nice blog post, thanks for sharing!

    View technical questions:

    1. Am I right that a public Name for the CS vServer isn’t needed?
    2. Imagine this setup with a combination with triple a vServer. In your example I add maybe a internal sharepoint server. So now I only want to a authentication for my sharepoint. Here I need a additional public IP for my aaa vServer in combination with my public content switch vserver. Right? So I can set the aaa vserver to my sharepoint LB vServer at NetScaler. When I call my content switch redirects me to my sharepoint lb server, there is a aaa vserver configured, so redirected to, login -> with SSON. Could this be a working setup?

    Thanks and regards

  8. Taylor Shipman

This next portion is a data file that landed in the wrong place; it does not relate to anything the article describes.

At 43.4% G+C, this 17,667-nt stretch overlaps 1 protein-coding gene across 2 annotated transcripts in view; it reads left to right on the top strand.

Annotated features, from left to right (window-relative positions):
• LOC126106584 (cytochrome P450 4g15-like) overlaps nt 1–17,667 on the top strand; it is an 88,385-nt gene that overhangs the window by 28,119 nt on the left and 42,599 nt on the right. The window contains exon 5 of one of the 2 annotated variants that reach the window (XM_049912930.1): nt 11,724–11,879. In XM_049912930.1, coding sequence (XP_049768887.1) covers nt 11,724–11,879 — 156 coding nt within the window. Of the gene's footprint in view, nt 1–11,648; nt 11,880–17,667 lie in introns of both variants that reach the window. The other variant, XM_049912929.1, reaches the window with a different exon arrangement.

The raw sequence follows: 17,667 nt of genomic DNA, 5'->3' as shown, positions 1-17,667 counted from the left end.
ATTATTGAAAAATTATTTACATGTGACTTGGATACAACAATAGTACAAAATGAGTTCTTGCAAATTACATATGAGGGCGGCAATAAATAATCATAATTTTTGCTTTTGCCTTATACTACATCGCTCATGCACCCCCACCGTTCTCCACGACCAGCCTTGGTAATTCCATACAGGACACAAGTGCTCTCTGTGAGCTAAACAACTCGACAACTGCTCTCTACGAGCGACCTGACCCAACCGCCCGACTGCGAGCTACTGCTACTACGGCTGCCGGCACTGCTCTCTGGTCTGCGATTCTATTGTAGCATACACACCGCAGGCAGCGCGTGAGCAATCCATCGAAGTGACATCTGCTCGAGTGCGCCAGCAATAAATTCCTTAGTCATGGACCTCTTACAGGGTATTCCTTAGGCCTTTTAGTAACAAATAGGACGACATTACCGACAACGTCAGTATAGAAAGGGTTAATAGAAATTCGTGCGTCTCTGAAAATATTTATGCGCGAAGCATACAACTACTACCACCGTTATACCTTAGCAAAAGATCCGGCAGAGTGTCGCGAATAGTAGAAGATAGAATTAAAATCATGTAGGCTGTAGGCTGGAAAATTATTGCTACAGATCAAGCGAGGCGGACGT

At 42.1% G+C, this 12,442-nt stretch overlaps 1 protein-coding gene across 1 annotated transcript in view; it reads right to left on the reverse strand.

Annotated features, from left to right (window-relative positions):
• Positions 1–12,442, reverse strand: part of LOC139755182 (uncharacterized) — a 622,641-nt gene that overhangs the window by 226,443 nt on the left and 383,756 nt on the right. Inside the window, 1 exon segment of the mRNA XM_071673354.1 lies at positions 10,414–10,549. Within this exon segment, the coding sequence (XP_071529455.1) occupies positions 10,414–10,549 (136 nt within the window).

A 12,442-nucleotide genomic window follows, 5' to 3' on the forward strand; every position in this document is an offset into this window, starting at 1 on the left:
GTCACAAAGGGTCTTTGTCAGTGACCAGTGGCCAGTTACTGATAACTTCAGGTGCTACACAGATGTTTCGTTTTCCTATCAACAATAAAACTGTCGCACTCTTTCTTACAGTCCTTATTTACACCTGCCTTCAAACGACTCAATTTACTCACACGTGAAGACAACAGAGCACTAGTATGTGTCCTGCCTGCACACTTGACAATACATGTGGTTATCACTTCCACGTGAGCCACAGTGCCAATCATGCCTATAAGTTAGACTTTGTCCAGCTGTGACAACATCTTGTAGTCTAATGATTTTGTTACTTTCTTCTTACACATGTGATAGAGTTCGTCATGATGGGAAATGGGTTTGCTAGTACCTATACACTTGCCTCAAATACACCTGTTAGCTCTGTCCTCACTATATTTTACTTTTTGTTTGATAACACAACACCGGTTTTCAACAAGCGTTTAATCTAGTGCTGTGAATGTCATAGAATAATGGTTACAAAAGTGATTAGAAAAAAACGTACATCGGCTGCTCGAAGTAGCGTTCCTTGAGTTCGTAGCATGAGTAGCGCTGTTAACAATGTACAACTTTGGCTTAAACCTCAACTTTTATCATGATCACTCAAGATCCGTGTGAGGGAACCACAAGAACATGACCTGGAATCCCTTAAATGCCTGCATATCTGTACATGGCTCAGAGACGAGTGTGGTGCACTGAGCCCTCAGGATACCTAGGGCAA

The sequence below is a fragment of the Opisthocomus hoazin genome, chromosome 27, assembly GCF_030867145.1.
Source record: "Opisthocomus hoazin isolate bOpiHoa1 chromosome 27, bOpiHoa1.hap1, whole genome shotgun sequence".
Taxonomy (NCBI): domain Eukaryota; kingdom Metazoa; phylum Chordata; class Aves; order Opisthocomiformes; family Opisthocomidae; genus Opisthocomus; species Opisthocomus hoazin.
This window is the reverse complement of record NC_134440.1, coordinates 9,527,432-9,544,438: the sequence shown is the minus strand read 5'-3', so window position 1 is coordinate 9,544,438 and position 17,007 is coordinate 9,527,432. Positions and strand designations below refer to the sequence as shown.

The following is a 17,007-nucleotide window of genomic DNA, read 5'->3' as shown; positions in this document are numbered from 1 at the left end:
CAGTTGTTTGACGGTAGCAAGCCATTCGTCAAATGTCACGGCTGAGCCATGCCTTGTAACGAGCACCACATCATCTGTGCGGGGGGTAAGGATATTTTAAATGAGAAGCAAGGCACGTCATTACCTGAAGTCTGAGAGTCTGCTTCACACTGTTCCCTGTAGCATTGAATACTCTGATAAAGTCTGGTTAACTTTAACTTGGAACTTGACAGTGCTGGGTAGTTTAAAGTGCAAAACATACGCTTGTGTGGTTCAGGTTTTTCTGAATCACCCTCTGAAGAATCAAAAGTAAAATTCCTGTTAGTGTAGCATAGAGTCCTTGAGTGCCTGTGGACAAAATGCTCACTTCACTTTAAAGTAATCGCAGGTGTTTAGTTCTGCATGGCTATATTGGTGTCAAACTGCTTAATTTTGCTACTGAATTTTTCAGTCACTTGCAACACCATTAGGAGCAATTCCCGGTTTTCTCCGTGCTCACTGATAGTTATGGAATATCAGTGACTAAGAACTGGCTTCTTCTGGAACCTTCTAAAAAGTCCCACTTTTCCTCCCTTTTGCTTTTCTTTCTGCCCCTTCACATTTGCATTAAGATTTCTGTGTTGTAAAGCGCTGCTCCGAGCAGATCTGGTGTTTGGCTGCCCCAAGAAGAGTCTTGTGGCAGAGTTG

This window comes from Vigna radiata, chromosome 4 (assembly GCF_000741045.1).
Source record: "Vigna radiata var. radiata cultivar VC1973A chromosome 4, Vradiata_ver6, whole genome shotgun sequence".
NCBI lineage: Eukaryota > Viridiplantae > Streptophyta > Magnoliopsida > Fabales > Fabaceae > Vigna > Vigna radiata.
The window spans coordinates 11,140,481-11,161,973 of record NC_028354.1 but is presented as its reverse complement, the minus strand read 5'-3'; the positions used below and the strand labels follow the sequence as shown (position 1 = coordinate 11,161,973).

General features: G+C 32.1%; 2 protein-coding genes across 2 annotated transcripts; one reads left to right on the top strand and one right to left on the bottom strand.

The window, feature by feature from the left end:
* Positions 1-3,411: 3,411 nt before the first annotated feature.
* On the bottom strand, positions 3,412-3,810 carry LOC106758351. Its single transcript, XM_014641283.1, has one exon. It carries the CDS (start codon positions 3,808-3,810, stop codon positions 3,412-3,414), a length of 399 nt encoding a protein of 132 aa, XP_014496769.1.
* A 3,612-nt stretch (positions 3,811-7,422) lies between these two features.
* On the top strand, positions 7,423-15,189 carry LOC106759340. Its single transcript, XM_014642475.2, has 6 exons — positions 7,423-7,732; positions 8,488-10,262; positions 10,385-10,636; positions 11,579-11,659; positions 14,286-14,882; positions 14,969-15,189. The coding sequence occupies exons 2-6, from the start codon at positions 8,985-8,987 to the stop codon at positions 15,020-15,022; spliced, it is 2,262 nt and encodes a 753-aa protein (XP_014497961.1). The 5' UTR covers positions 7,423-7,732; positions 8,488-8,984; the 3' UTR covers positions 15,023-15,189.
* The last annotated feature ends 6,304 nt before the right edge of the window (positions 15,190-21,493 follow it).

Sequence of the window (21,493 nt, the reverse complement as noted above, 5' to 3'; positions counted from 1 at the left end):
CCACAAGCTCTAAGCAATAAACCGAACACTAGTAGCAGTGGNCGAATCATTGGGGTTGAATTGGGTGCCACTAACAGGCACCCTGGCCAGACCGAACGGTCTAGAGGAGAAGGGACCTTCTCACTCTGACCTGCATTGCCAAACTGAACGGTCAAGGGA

When I try to bind the policy to the virtual server content switch i get an error saying “Policy cannot bebound to specified policy label” Any ideas? Im setting up a reverse proxy to an internal webserver for users to be able to reset passwords from Netscaler webpage

  9. Daniel

    Was looking for a no-nonsense article for showing a friend of mine how to do this easily for his home lab, with the added bonus of an automation guide. Not surprised your blog came up. Great entry as always.

  10. Paul

    Very good article. A point to note is that the feature set used in creating the Virtual server with content switching requires Enterprise or Platimum licensing.
    Interested to know if anyone was able to accomplished this setup using Netscaler VPX express.

  11. Ram Gopal

    for some reason the LBVips via CS server doesnt work. they work individually but not via the CS server VIP
    i get 404 error or http service error

  12. Kristian

    Awesome guide!

    We have 20-30 services running behind the same IP, but with alot of different root domains, and lots of different certificates (some are LetsEncrypt, that are renewed every 3. month).

    Is it possible to do content switching, without the SSL certificate present? The host header isnt encrypted, so it should be possible?